Even if you are working with the same suppliers, this could be a great opportunity for you to re-evaluate their approach to segregation – asking questions about how they avoid cross contamination and taking a closer look at the way their products are transported your factory. If there is any sign of ingredients coming into contact with one another, you need to be confident in refusing a delivery and should instil this confidence in your team. It would also be worth telling your suppliers about your plans to launch a new allergen-free line, as this could inspire them to make their own changes and be extra vigilant in their approach. 

2. Establish a colour-coding policy

The next step is to embrace the benefits of colour-coding. All factories, not just the ones that handle allergens, need to avoid cross contamination, so it is likely that you already have a system running at your site. However, colour-coding only becomes more important when allergens are in the mix. The process shouldn’t become more complicated though, as this will only confuse your operatives and slow down production. You can click here for a comprehensive guide to simplifying your colour-coding policy. You should also consider the following three areas:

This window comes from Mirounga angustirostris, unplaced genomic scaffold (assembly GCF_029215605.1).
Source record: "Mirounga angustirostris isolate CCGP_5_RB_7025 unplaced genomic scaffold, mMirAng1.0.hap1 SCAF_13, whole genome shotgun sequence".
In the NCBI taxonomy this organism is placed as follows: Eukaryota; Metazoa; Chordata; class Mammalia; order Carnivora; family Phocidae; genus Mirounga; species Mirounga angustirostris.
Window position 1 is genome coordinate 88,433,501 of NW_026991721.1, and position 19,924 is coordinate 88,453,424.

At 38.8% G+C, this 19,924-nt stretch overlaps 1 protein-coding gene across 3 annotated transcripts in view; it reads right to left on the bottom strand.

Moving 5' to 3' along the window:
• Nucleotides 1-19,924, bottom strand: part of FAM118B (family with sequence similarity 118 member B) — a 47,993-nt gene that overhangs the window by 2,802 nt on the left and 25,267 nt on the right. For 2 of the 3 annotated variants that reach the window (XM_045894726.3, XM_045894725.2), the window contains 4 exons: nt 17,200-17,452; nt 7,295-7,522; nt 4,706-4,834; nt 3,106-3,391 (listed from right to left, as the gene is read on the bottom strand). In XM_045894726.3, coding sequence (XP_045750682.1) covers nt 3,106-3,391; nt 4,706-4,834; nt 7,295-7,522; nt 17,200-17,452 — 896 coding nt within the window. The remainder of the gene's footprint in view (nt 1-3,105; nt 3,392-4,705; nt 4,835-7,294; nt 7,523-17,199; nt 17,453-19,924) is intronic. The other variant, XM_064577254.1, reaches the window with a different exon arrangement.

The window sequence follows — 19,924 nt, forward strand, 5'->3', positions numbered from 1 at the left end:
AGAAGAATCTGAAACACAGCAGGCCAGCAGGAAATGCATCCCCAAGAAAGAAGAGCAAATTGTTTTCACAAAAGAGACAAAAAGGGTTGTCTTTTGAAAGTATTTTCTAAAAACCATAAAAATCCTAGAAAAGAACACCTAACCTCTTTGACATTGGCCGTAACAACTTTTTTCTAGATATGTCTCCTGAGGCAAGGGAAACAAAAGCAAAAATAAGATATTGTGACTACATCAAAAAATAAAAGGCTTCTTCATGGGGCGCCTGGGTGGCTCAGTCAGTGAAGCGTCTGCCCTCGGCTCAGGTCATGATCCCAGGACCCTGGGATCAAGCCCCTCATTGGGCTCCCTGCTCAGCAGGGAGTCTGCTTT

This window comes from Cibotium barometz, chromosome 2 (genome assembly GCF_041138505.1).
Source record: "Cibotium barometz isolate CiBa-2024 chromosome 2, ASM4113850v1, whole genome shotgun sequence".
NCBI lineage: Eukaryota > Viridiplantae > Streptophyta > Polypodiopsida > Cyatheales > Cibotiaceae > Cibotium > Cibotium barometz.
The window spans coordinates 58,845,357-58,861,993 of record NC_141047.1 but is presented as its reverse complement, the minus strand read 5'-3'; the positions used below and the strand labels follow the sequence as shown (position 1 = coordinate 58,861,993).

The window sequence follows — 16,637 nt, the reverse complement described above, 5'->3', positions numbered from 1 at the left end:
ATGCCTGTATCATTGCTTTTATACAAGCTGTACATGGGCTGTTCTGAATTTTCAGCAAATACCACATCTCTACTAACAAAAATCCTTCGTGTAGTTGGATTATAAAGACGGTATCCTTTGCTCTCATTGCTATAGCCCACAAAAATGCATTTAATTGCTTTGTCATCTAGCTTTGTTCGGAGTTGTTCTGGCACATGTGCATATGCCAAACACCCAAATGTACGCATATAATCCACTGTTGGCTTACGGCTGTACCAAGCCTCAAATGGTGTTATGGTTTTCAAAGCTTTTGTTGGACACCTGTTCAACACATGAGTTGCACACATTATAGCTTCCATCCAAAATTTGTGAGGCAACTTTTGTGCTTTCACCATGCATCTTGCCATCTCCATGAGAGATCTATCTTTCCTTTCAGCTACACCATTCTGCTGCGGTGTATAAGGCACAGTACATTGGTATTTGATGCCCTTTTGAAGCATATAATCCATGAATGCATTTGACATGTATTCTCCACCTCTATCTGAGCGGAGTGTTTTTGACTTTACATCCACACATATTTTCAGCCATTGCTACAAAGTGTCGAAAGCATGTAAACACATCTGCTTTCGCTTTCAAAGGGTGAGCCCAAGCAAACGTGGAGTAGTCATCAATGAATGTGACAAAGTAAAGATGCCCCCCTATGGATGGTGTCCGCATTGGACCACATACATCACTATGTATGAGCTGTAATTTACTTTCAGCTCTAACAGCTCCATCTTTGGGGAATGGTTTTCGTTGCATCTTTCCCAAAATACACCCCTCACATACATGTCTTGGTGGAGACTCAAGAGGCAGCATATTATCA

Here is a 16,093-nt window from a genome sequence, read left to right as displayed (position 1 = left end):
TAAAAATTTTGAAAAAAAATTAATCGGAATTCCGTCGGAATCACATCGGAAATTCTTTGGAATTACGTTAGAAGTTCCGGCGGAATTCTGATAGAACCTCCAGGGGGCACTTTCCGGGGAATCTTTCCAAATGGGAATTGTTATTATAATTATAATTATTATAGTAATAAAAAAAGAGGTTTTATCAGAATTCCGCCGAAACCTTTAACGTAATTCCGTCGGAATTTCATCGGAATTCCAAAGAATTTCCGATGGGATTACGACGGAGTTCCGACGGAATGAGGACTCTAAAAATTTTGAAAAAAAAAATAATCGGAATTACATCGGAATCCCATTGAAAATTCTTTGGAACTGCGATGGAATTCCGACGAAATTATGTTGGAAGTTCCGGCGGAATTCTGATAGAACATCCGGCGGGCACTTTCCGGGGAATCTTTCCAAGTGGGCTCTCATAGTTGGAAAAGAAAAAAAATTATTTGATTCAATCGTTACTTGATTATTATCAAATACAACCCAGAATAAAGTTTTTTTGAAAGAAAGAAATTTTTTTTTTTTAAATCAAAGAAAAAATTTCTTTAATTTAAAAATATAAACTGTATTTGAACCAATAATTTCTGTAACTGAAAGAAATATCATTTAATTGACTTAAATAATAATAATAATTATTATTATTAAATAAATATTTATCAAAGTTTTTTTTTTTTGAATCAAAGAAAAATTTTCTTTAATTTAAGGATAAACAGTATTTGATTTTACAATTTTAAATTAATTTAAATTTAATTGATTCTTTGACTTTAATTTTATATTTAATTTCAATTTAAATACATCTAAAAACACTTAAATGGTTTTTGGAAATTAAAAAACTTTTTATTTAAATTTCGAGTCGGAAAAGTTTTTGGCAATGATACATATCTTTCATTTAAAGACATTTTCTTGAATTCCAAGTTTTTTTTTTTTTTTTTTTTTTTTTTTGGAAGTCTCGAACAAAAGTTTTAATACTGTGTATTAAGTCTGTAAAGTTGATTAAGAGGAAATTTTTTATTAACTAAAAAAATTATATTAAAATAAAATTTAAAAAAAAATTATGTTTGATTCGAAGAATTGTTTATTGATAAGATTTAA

Colour-coded equipment

Hygienically designed, colour-coded equipment is an essential part of allergen management. It will reduce the risk of utensils getting mixed up and being used in the wrong area. Say an operative grabs a brush intended for an allergen-free production line and uses it to clean up a mess in another area of your site. If this brush then finds its way back to your allergen line, it could undermine your entire operation.

Even the best case scenario sees you throwing away an entire batch of your product, with the worse case scenario resulting in a fatality and the closure of your factory. You can reduce this risk with brightly coloured equipment that is designated to a specific zone or process. Instead of leaving things open to confusion, you can encourage your operatives to take accountability for their equipment and can make it much easier for any hazards to be identified before it is too late.